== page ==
Responding to drought and famine in the Horn of Africa

A grandmother with her grandchild. Their family fled their village for the Tawakai Misre IDP camp in Somalia because of prolonged drought. PHOTO: MOHAMED ABDIHAKIM ISMAIL, ACT

More than 18 million people face severe hunger in Somalia, Ethiopia and Kenya as they struggle to survive the worst drought in 40 years. UMCOR is responding to this unfolding crisis.

By Christie R. House
September 14, 2022 | ATLANTA

The United Methodist Committee on Relief (UMCOR) is actively supporting efforts in East Africa to alleviate hunger brought on by a severe drought in the region. Emergency grants to partners in East African countries are providing for the most basic needs for people who left everything behind as their food, agriculture and livestock failed.

Hussein, an elderly father of eight, and his family recently arrived at a camp for displaced people in Beled-Hawa, Somalia. “The people left behind, they have no chance,” he said. “It is just a matter of time until they die. Even here we might die because we have nothing.” The number of people facing crisis hunger levels in Somalia is expected to rise from 5 million to more than 7 million in the coming months.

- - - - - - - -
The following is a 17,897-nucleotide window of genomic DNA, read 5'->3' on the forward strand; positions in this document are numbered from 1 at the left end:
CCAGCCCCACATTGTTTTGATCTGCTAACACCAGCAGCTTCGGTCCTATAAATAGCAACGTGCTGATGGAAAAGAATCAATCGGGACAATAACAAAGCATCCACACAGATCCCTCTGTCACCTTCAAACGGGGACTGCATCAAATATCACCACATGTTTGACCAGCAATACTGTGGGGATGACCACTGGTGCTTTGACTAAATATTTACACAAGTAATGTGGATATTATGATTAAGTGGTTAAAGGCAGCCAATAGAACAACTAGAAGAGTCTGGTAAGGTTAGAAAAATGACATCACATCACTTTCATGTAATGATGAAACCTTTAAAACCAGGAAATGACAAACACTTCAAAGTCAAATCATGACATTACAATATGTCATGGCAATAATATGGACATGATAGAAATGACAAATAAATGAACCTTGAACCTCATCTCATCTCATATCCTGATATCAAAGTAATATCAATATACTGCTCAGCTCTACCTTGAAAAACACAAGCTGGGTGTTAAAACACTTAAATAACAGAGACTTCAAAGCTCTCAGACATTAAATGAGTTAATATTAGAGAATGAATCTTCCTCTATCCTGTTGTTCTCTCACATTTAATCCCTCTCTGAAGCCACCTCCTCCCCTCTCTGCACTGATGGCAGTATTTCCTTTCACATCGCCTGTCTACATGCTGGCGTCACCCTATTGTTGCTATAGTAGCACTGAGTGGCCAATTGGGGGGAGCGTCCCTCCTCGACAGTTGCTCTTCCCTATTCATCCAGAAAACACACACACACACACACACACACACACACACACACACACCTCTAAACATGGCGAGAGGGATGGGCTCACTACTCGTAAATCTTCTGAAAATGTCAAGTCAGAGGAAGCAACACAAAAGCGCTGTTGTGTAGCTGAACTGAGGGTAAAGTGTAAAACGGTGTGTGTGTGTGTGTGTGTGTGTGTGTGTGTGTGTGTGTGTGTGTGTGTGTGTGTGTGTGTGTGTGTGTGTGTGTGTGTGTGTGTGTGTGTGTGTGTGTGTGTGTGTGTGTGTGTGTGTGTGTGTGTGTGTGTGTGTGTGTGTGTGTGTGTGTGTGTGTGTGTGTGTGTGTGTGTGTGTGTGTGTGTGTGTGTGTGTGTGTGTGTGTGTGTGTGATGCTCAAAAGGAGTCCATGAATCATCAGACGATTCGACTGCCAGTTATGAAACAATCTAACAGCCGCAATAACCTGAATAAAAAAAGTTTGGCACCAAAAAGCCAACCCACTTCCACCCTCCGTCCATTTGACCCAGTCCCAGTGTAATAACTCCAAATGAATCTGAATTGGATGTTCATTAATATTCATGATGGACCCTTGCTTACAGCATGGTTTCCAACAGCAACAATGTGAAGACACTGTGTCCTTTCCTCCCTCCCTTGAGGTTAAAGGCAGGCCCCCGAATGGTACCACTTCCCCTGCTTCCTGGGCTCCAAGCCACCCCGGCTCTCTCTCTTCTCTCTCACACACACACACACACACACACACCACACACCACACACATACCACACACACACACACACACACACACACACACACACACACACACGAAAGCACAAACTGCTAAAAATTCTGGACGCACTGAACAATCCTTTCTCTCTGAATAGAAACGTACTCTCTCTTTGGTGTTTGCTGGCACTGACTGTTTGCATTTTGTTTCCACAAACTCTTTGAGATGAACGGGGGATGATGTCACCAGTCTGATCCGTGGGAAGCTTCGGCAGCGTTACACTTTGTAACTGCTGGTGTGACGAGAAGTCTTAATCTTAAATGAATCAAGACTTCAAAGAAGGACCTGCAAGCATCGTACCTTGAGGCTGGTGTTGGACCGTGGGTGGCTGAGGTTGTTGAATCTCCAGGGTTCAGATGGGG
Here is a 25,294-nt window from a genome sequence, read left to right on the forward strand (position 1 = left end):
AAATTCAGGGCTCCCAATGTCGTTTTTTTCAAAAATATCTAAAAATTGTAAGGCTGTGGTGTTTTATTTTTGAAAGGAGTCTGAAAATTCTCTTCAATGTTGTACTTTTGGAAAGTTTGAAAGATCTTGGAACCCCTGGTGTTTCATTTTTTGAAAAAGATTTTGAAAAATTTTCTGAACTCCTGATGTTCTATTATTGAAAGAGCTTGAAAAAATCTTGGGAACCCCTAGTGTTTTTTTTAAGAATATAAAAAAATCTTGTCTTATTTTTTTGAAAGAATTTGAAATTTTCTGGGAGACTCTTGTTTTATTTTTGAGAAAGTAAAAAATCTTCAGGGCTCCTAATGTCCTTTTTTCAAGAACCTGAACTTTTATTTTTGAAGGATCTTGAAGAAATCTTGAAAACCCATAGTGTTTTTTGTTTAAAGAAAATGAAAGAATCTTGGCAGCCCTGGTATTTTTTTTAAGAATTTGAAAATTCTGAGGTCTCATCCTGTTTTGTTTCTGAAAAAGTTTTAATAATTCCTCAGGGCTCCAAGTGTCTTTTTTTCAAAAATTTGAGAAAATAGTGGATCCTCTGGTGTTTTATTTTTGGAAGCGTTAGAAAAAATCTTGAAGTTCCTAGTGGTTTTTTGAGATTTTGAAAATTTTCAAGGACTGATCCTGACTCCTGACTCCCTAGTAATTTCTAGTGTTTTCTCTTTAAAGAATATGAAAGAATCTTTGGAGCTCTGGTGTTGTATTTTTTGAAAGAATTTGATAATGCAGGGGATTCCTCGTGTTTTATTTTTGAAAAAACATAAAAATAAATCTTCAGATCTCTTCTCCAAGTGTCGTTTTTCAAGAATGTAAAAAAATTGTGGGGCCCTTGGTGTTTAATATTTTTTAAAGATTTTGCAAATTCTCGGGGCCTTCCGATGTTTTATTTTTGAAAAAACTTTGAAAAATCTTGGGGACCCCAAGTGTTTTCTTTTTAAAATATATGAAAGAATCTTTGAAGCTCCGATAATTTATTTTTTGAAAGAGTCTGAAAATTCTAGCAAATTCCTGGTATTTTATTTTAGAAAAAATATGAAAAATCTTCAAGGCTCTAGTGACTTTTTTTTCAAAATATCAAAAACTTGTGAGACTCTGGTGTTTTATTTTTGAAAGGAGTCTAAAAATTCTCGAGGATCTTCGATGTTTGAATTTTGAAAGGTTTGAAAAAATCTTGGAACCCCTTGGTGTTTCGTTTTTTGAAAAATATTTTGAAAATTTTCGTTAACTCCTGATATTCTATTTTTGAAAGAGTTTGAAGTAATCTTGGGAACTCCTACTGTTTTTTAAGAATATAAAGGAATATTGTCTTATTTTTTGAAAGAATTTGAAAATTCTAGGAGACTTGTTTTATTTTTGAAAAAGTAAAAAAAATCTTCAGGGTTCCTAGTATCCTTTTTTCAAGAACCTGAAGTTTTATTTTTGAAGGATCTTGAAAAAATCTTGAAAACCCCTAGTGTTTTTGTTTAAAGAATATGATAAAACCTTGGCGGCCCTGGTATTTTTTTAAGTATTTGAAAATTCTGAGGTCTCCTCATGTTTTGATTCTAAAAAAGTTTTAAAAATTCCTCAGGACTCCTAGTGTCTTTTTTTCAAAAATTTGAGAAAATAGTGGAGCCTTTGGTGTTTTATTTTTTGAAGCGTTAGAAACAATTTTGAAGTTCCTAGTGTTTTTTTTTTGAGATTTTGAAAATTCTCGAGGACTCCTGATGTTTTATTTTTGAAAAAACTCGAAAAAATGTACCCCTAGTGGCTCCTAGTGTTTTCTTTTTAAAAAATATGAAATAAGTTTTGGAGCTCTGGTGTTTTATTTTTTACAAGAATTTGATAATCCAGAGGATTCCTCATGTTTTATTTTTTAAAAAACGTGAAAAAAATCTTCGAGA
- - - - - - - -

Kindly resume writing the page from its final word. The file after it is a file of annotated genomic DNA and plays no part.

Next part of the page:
GRAPHIC: HUMANITARIAN INTERNATIONAL UNIT

An arid region on the brink

East Africa, known as the Horn of Africa because of its geographic shape, includes Ethiopia, Somalia, Somaliland, Eritrea and Djibouti, but neighboring Kenya, Sudan and South Sudan share many of the same characteristics. This region is experiencing the worst drought of the last 40 years.

Information gathered by the U.S. State Department’s Humanitarian Information Unit (HIU) estimates that nearly 18 million people in Somalia, Kenya and Ethiopia face severe hunger because the region has had lower-than-average rainfall for four consecutive years. In addition to this climate change, armed conflicts, rising international food and fuel prices, and the COVID-19 pandemic magnify the current crisis. Russia’s war on Ukraine has had direct consequences for the Horn of Africa because the region depends on Ukraine for wheat and fertilizer supplies.

The drought has killed millions of livestock and caused significant drops in food production because of failed harvests. The United Nations notes the cost of an average food basket has risen by 66% in Ethiopia and by 36% in Somalia. Many people are unable to afford even basic items.

In Ethiopia, 4.7 million under the age of five are facing acute malnutrition, 1.5 million in Somalia, and 942,000 in Kenya. In South Sudan, 2 million women and children under 5 are acutely malnourished.

UMCOR’s work in the region